Probiotics, or “good” bacteria, can contribute to intestinal health and protect the body from harmful bacteria. These beneficial microorganisms are complemented by prebiotics, nondigestible food components that feed probiotics. Together the two can promote better digestion, strengthen the immune system, and limit the production of carcinogens, among other critical medical impacts.
WSU assistant professor Meijun Zhu explored the relationship between probiotics and obesity in her presentation, explaining that gut microbiota have been shown to regulate body weight.
WSU assistant professor Giuliana Noratto discussed the roles of plant-derived probiotics and prebiotics in protecting the colon against inflammation, which has implications for preventing related types of cancer.
UI professor Kerry Huber described how resistant starch, such as beans, barley, and brown rice that are relatively slow to digest, functions as a prebiotic, while UI associate professor Gulhan Unlu closed the symposium with her presentation on the fermented milk drink kefir as a complex probiotic.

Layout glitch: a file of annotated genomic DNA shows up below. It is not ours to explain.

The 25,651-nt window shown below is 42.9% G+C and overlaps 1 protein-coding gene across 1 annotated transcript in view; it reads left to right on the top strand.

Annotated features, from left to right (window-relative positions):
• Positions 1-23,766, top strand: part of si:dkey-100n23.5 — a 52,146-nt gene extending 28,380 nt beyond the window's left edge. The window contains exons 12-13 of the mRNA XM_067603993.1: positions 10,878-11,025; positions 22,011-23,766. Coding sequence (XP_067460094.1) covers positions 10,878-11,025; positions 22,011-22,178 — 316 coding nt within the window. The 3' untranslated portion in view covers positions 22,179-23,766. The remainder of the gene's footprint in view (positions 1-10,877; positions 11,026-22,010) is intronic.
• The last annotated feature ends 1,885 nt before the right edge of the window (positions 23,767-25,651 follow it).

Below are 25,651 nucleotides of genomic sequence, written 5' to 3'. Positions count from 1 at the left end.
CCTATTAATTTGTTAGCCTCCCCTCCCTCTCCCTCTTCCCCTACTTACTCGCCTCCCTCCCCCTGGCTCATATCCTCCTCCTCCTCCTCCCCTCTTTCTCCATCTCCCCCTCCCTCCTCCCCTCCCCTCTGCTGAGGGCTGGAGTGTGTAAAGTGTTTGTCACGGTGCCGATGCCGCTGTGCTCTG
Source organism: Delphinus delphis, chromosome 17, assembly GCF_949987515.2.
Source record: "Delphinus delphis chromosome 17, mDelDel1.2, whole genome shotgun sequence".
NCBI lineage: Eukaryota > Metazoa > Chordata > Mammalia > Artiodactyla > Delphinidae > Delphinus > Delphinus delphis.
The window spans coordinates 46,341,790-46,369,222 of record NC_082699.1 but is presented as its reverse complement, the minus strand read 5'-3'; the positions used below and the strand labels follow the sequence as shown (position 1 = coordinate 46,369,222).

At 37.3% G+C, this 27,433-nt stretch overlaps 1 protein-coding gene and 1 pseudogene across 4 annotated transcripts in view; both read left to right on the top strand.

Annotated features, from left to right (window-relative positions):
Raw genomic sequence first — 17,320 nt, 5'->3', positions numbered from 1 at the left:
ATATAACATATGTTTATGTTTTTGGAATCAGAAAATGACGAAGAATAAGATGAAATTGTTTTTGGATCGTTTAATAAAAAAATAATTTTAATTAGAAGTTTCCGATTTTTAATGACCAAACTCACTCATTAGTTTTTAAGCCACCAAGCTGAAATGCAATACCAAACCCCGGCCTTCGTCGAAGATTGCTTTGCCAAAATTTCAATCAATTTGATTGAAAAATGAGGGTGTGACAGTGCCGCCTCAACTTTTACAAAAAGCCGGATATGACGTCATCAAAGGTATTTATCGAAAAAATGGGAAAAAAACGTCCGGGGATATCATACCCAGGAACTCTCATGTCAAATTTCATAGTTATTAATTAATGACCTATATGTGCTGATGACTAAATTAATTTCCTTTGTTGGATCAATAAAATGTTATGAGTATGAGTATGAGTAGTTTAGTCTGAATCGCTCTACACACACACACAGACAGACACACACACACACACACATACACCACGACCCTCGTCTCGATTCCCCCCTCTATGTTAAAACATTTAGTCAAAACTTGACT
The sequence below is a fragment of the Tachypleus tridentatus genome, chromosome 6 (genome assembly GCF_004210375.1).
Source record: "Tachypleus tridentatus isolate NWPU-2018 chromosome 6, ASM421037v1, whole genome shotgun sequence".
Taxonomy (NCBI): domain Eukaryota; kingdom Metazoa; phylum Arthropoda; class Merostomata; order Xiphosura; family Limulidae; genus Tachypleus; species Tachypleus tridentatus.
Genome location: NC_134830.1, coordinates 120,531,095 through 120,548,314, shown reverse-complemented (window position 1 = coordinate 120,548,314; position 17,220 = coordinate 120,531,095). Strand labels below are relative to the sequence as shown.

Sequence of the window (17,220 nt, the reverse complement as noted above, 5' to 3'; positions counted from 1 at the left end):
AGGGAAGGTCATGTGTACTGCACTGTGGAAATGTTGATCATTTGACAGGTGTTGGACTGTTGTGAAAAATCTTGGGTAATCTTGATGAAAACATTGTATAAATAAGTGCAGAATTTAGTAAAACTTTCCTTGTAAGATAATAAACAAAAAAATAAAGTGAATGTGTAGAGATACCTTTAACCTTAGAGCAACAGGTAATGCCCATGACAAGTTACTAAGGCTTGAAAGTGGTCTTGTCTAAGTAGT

Read Nella Letizia’s complete article on the symposium on the School of Food Science website.
WSU Receives Grant for Collaborative Water Modeling in the Columbia Basin
Scientists from WSU’s School of the Environment and Center for Environmental Research, Education, and Outreach have received a USDA National Institute of Food and Agriculture grant to collaboratively build a comprehensive water use model for the Columbia River Basin. Assistant Professor Cailin Huyck Orr, an expert in inland waters, will lead an interdisciplinary, multi-campus team of social, earth, and agricultural scientists; civil and environmental engineers; economists; and policy experts in the Watershed Integrated Systems Dynamics Modeling (WISDM) project.
Stephen Bollens, director of the WSU School of the Environment, said, “This is a great example of a pressing, real-world challenge–-securing a sustainable water supply-–that is simply too large and too complex to be solved by any one investigator, campus, or discipline. But as a coordinated, interdisciplinary team, we can make real and meaningful progress.”